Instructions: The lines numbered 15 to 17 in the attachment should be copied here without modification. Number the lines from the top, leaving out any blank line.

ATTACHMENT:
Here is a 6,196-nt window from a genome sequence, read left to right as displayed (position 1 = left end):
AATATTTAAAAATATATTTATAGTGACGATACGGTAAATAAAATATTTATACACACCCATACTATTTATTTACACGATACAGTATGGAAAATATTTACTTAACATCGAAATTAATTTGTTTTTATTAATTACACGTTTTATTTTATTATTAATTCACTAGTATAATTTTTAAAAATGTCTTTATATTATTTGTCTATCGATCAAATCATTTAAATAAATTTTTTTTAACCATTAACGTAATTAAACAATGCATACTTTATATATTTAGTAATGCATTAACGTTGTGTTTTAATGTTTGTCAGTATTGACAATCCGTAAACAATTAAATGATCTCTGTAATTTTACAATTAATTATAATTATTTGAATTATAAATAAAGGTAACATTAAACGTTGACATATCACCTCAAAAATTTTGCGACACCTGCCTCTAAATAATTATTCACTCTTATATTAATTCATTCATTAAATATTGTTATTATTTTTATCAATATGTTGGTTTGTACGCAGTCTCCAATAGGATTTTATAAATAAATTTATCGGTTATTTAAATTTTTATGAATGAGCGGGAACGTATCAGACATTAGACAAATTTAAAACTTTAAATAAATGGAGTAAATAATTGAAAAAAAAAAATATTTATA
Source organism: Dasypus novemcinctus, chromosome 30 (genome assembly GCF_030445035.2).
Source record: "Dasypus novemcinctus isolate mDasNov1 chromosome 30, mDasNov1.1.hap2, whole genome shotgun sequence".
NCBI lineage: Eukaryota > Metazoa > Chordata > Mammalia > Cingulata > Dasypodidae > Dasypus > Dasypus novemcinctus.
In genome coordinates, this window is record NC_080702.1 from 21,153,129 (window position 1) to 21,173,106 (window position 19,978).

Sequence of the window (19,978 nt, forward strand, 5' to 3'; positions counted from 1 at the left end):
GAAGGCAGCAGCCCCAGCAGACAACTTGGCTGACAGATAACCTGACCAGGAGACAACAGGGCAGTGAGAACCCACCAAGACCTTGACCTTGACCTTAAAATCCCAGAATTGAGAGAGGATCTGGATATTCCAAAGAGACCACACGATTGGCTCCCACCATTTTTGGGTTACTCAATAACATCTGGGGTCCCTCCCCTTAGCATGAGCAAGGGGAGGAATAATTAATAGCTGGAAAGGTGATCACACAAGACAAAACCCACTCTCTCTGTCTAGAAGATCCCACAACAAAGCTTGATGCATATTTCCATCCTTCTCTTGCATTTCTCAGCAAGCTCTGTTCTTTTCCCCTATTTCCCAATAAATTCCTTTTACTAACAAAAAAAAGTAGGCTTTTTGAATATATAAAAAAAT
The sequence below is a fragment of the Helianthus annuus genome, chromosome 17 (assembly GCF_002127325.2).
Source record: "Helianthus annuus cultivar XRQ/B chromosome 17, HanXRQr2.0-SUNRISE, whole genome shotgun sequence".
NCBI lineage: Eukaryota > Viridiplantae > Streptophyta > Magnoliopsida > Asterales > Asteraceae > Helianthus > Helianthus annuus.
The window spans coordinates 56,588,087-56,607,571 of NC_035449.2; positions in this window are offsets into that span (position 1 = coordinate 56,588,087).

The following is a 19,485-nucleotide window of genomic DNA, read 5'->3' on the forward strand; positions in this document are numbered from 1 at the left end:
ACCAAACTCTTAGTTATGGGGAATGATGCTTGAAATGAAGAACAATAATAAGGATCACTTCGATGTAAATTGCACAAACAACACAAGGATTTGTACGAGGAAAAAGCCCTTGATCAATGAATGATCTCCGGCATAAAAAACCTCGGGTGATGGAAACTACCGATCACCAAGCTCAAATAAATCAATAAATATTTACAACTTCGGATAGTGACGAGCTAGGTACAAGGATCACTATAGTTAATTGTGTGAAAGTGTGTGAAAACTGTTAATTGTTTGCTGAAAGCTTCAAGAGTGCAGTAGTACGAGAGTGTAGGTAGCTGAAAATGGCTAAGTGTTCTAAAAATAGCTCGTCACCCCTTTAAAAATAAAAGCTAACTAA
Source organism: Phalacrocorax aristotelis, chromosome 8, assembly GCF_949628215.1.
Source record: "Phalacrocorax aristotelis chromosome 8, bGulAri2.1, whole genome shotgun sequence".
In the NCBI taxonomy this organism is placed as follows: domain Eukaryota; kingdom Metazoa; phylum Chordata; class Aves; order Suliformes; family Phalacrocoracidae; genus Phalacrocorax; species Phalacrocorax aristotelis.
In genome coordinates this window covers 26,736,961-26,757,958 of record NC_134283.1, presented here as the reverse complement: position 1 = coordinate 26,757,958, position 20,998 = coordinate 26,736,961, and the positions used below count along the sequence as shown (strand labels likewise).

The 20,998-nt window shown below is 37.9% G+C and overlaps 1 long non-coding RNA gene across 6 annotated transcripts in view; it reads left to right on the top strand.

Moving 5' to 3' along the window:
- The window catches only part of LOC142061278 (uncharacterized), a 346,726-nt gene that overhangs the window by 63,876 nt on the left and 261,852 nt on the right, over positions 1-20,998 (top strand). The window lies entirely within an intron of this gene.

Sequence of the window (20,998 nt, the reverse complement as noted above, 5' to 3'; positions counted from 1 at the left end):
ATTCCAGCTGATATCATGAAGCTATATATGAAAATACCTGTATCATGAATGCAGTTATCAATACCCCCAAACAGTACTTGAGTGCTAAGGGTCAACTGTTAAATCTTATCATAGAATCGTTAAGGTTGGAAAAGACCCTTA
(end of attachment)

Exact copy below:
Source organism: Phalacrocorax aristotelis, chromosome 8, assembly GCF_949628215.1.
Source record: "Phalacrocorax aristotelis chromosome 8, bGulAri2.1, whole genome shotgun sequence".
In the NCBI taxonomy this organism is placed as follows: domain Eukaryota; kingdom Metazoa; phylum Chordata; class Aves; order Suliformes; family Phalacrocoracidae; genus Phalacrocorax; species Phalacrocorax aristotelis.